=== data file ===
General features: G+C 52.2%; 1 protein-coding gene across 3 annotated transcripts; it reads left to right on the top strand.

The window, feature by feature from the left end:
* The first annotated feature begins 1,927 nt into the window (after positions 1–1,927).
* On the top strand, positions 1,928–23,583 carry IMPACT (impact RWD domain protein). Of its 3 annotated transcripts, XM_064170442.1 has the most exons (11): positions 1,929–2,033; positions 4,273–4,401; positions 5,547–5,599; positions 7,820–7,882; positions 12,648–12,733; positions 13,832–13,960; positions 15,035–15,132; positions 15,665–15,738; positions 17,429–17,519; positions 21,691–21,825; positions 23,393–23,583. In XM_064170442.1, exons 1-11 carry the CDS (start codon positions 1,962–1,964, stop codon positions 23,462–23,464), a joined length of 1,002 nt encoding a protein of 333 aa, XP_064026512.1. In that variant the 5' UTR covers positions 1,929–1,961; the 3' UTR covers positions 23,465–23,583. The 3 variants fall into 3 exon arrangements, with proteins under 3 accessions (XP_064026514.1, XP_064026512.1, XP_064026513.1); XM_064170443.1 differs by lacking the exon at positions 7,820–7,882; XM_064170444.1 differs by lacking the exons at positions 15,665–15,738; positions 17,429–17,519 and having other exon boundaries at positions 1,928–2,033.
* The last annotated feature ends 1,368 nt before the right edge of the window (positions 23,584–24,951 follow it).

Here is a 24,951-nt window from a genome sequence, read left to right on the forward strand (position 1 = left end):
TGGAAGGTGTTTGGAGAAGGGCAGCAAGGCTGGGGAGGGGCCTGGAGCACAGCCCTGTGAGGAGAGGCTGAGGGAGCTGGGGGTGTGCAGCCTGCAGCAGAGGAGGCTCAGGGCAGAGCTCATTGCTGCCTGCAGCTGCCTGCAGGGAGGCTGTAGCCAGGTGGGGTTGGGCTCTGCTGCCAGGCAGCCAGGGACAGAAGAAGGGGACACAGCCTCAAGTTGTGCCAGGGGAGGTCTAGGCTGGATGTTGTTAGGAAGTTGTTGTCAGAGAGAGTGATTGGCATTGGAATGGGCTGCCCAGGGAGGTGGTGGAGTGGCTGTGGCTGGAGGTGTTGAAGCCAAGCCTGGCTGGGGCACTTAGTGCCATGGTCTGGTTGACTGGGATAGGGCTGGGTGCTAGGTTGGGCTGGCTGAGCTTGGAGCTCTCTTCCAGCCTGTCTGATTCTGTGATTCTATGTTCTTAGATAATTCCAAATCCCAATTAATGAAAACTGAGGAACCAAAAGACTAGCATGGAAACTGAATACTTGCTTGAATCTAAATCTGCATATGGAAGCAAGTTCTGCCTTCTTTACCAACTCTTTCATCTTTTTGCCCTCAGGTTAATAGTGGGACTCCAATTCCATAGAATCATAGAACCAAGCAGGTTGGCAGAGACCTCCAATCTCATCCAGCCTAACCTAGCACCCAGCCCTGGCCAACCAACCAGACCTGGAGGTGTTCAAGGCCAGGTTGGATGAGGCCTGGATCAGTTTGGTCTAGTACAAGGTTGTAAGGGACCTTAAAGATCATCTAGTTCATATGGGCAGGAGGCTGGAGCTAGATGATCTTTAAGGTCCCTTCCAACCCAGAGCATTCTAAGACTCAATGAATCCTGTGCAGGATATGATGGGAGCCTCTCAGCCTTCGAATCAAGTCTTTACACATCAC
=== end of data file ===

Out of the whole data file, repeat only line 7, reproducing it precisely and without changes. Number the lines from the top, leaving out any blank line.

TGGAAGGTGTTTGGAGAAGGGCAGCAAGGCTGGGGAGGGGCCTGGAGCACAGCCCTGTGAGGAGAGGCTGAGGGAGCTGGGGGTGTGCAGCCTGCAGCAGAGGAGGCTCAGGGCAGAGCTCATTGCTGCCTGCAGCTGCCTGCAGGGAGGCTGTAGCCAGGTGGGGTTGGGCTCTGCTGCCAGGCAGCCAGGGACAGAAGAAGGGGACACAGCCTCAAGTTGTGCCAGGGGAGGTCTAGGCTGGATGTTGTTAGGAAGTTGTTGTCAGAGAGAGTGATTGGCATTGGAATGGGCTGCCCAGGGAGGTGGTGGAGTGGCTGTGGCTGGAGGTGTTGAAGCCAAGCCTGGCTGGGGCACTTAGTGCCATGGTCTGGTTGACTGGGATAGGGCTGGGTGCTAGGTTGGGCTGGCTGAGCTTGGAGCTCTCTTCCAGCCTGTCTGATTCTGTGATTCTATGTTCTTAGATAATTCCAAATCCCAATTAATGAAAACTGAGGAACCAAAAGACTAGCATGGAAACTGAATACTTGCTTGAATCTAAATCTGCATATGGAAGCAAGTTCTGCCTTCTTTACCAACTCTTTCATCTTTTTGCCCTCAGGTTAATAGTGGGACTCCAATTCCATAGAATCATAGAACCAAGCAGGTTGGCAGAGACCTCCAATCTCATCCAGCCTAACCTAGCACCCAGCCCTGGCCAACCAACCAGACCTGGAGGTGTTCAAGGCCAGGTTGGATGAGGCCTGGATCAGTTTGGTCTAGTACAAGGTTGTAAGGGACCTTAAAGATCATCTAGTTCATATGGGCAGGAGGCTGGAGCTAGATGATCTTTAAGGTCCCTTCCAACCCAGAGCATTCTAAGACTCAATGAATCCTGTGCAGGATATGATGGGAGCCTCTCAGCCTTCGAATCAAGTCTTTACACATCAC